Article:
The Gender-Based Violence Counsellor Training Package is composed of three modules with a total of 20 sessions. The entire training programme aims to develop the competencies outlined in the Competency Framework for Basic Domestic Violence/Gender-Based Violence Counselling, with a focus on applying a survivor-centred approach to gender-based counselling services.

Training methods are highly participatory and use both small group and extensive group discussions. Participants are asked to practice the skills during the sessions and reflect on their own experiences and beliefs, enabling them to develop an impartial and empathetic application of the learned skills.

The roll-out of this package will be supported by the three agencies, with gradual and staggered trainings across the region as countries work to align this curriculum with other national training and learning activities.

Simultaneous launch events are planned for Tonga and Kiribati by the Women and Children’s Crisis Centre (Tonga) and the Kiribati Ministry of Women, Youth, Sports and Social Affairs with the Kiribati Women and Children’s Centre, respectively. The Vanuatu Women’s Centre and the Solomon Island’s Family Support Centre together with the Solomon Island’s Ministry of Women, Youth, Children and Family Affairs are also at the planning stage for launches in their respective countries.

  • Shamima Ali
    Coordinator
    Fiji Women’s Crisis Centre
    Mobile: +679 9992875
  • Shazia Usman
    Communications and Media Specialist
    UN Women
    Mobile: +679 9239857
    Email: [ Click to reveal ]

BACKGROUND INFORMATION

Fiji Women Crisis Centre (FWCC) and Pacific Women’s Network Against Violence Against Women (PWNAVAW)
In 1992, FWCC facilitated and hosted the first Pacific Regional Meeting on Violence Against Women in Suva comprising of women human rights defenders from 15 Pacific Island countries. The inaugural meeting led to the establishment of the PWNAVAW.

Since its establishment, the PWNAVAW, recognised as the leading network on ending violence against women and girls in the region, has brought together decades of collective expertise, networks and knowledge on ending violence against women and girls in the region, to support the efforts of Pacific governments, national, regional and international CSO and NGO networks and development partners to lift, build and maintain the quality and standards for gender-based violence and counselling services across the Pacific region. It has served as a support mechanism for women in the Pacific who are working in gender-based violence and human rights. This, in turn, is reflected in the emergence of many counselling centres in the Pacific region including in Kiribati, Niue, Papua New Guinea, Samoa, Solomon Islands, Tonga, Tuvalu and Vanuatu.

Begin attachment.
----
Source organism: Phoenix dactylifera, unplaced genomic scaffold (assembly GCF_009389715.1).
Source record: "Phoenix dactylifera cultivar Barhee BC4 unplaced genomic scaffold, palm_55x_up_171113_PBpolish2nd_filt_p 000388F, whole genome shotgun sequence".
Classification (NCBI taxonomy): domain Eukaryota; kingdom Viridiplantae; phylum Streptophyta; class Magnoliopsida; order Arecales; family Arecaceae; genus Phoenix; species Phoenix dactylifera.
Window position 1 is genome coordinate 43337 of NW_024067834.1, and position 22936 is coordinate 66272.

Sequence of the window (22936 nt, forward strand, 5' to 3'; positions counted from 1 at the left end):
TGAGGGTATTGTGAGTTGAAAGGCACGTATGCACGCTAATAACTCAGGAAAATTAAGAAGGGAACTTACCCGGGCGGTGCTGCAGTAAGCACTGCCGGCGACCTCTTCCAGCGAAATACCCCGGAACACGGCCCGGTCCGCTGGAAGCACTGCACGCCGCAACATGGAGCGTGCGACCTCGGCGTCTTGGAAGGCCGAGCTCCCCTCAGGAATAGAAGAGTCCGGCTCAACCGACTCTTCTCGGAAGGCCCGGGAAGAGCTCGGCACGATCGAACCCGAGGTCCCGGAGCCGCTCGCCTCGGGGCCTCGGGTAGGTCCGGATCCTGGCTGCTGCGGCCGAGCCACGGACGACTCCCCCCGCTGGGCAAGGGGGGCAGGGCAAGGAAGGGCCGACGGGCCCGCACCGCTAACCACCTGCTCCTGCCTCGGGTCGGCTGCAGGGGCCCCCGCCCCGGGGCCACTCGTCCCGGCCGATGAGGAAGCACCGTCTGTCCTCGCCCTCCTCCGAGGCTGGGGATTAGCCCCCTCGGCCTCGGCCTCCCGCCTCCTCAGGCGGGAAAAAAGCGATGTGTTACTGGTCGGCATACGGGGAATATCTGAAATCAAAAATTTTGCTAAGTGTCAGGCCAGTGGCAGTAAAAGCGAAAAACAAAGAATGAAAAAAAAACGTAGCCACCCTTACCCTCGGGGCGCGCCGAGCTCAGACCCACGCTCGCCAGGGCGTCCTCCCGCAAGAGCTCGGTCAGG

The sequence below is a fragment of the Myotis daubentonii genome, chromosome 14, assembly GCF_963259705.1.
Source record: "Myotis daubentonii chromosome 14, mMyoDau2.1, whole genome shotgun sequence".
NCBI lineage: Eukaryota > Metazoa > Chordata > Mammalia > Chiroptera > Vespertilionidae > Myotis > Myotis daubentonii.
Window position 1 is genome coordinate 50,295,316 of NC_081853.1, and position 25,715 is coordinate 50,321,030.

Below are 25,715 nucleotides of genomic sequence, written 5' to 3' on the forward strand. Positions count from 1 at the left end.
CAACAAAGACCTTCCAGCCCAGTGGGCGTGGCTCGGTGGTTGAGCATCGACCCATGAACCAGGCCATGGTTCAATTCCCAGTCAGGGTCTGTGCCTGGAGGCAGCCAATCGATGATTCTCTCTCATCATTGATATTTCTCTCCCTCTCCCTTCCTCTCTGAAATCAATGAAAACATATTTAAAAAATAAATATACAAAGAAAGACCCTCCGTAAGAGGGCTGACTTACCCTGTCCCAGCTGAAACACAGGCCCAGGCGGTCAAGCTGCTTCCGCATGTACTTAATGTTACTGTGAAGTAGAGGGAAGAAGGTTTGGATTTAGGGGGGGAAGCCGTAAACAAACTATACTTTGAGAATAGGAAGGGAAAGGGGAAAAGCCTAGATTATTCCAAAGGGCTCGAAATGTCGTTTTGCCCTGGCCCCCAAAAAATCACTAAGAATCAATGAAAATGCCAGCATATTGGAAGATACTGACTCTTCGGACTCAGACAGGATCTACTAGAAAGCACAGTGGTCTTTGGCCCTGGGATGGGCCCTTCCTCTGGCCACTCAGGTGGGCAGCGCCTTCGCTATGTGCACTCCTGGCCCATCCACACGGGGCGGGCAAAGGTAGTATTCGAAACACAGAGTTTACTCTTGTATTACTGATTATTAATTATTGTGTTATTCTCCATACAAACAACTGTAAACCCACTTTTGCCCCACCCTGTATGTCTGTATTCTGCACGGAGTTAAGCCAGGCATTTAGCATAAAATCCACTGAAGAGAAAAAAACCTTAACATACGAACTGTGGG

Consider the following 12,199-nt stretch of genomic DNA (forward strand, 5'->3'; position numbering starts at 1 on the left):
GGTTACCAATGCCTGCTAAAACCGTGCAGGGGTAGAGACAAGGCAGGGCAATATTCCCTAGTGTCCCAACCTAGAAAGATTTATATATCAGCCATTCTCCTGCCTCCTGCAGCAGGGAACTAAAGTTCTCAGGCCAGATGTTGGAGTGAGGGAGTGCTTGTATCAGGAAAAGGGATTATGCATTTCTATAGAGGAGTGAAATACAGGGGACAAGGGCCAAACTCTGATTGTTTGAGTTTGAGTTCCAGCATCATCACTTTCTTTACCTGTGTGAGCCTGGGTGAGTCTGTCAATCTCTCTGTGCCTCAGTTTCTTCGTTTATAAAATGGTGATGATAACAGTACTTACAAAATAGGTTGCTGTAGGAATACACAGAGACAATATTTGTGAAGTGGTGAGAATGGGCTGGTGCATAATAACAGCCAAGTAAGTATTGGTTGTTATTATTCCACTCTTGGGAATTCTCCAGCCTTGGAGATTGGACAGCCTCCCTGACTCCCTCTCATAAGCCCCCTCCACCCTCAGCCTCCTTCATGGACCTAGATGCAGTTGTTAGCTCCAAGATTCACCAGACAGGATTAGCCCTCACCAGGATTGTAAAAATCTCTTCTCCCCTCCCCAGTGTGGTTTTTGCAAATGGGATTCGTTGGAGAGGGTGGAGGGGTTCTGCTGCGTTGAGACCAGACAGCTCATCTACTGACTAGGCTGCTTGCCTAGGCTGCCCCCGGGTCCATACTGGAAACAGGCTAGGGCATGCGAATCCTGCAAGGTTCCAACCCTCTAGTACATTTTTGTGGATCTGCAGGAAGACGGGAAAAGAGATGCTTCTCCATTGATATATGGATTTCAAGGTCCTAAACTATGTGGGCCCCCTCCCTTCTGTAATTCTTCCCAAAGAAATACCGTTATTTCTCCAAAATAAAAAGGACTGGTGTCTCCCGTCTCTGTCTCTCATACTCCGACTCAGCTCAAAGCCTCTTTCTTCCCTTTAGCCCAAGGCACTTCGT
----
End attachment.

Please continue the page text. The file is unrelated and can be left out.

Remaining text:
The PWNAVAW has a membership of 129 organisations in 13 countries across the Pacific and is deeply rooted in the principles of feminism, women’s human rights, gender equality and the elimination of all forms of discrimination and violence against women and girls.

Pacific Partnership to End Violence Against Women and Girls (Pacific Partnership)
The Pacific region has some of the highest rates of violence against women recorded in the world – twice the global average with an estimated two in every three Pacific women impacted by gender-based violence. Along with high rates of violence – a grave human rights violation - women and girls in the Pacific region experience constant and continual inequalities including low levels of participation in decision-making, limited economic opportunities, and restricted access to critical services and rights.

The Pacific Partnership to End Violence Against Women and Girls (Pacific Partnership) brings together governments, civil society organisations, communities and other partners to promote gender equality, prevent violence against women and girls (VAWG), and increase access to quality response services for survivors.

The Pacific Partnership to End Violence Against Women and Girls (Pacific Partnership) brings together governments, civil society organisations, communities and other partners to promote gender equality, prevent violence against women and girls (VAWG), and increase access to quality response services for survivors.